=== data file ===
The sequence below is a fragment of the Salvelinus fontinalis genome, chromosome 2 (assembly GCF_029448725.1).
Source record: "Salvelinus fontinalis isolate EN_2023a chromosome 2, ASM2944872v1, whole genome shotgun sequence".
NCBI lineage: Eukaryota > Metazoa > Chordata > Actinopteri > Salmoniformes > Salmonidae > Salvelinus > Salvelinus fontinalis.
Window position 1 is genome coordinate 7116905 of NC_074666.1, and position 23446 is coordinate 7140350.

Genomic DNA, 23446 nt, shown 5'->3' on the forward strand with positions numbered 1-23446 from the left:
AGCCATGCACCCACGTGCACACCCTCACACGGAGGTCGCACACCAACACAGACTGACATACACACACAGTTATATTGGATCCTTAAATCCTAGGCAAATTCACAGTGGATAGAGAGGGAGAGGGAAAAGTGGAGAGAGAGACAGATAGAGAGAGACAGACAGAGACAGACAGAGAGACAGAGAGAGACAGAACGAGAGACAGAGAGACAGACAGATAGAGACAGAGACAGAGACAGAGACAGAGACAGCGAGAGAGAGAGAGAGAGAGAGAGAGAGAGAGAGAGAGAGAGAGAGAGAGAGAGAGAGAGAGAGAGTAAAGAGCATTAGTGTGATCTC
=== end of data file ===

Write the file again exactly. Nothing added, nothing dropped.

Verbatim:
The sequence below is a fragment of the Salvelinus fontinalis genome, chromosome 2 (assembly GCF_029448725.1).
Source record: "Salvelinus fontinalis isolate EN_2023a chromosome 2, ASM2944872v1, whole genome shotgun sequence".
NCBI lineage: Eukaryota > Metazoa > Chordata > Actinopteri > Salmoniformes > Salmonidae > Salvelinus > Salvelinus fontinalis.
Window position 1 is genome coordinate 7116905 of NC_074666.1, and position 23446 is coordinate 7140350.

Genomic DNA, 23446 nt, shown 5'->3' on the forward strand with positions numbered 1-23446 from the left:
AGCCATGCACCCACGTGCACACCCTCACACGGAGGTCGCACACCAACACAGACTGACATACACACACAGTTATATTGGATCCTTAAATCCTAGGCAAATTCACAGTGGATAGAGAGGGAGAGGGAAAAGTGGAGAGAGAGACAGATAGAGAGAGACAGACAGAGACAGACAGAGAGACAGAGAGAGACAGAACGAGAGACAGAGAGACAGACAGATAGAGACAGAGACAGAGACAGAGACAGAGACAGCGAGAGAGAGAGAGAGAGAGAGAGAGAGAGAGAGAGAGAGAGAGAGAGAGAGAGAGAGAGAGAGAGTAAAGAGCATTAGTGTGATCTC